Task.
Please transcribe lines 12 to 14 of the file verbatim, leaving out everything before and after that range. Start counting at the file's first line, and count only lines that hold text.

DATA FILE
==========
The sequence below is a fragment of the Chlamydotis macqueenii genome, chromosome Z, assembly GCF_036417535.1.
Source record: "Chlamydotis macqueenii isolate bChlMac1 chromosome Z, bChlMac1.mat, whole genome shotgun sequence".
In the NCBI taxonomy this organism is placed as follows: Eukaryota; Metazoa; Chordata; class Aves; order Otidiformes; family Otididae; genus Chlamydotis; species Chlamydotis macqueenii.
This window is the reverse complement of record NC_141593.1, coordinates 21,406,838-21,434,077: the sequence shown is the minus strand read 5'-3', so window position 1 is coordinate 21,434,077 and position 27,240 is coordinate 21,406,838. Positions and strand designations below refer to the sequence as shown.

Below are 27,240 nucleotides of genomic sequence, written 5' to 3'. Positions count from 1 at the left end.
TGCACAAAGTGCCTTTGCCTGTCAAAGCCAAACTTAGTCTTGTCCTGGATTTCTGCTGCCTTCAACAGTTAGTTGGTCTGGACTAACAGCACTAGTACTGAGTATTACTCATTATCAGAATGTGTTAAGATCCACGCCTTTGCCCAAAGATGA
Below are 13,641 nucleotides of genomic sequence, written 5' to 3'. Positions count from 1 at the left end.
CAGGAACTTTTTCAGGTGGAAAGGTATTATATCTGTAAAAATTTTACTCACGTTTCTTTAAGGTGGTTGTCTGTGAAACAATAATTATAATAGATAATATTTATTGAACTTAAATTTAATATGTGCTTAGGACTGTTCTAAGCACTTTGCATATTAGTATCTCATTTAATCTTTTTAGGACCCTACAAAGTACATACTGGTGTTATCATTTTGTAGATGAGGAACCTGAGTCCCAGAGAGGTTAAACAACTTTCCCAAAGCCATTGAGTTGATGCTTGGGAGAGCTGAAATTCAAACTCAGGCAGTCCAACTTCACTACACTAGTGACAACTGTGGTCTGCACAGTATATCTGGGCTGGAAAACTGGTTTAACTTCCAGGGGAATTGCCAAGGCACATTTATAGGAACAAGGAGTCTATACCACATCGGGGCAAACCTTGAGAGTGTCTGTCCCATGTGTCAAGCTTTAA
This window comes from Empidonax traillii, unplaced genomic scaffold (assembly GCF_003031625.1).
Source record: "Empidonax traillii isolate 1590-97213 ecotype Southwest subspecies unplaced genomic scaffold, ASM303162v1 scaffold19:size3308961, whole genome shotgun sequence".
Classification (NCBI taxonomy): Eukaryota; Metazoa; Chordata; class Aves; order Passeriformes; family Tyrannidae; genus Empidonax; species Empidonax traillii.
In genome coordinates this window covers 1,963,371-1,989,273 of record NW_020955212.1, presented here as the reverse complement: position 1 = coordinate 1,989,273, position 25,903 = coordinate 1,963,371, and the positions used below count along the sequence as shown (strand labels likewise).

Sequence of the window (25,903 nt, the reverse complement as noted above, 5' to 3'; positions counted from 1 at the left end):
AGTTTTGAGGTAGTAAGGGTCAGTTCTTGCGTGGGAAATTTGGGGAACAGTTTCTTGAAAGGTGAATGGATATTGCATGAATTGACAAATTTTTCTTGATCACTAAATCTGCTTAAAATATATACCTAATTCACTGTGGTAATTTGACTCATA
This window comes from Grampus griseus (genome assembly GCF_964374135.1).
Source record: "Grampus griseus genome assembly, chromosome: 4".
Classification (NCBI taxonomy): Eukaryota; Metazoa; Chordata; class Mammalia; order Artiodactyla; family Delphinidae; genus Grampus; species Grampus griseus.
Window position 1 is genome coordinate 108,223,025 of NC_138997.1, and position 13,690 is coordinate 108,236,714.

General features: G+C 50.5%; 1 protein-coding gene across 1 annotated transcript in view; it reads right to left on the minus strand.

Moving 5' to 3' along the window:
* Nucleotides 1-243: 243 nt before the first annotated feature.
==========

In genome coordinates this window covers 1,963,371-1,989,273 of record NW_020955212.1, presented here as the reverse complement: position 1 = coordinate 1,989,273, position 25,903 = coordinate 1,963,371, and the positions used below count along the sequence as shown (strand labels likewise).

Sequence of the window (25,903 nt, the reverse complement as noted above, 5' to 3'; positions counted from 1 at the left end):
AGTTTTGAGGTAGTAAGGGTCAGTTCTTGCGTGGGAAATTTGGGGAACAGTTTCTTGAAAGGTGAATGGATATTGCATGAATTGACAAATTTTTCTTGATCACTAAATCTGCTTAAAATATATACCTAATTCACTGTGGTAATTTGACTCATA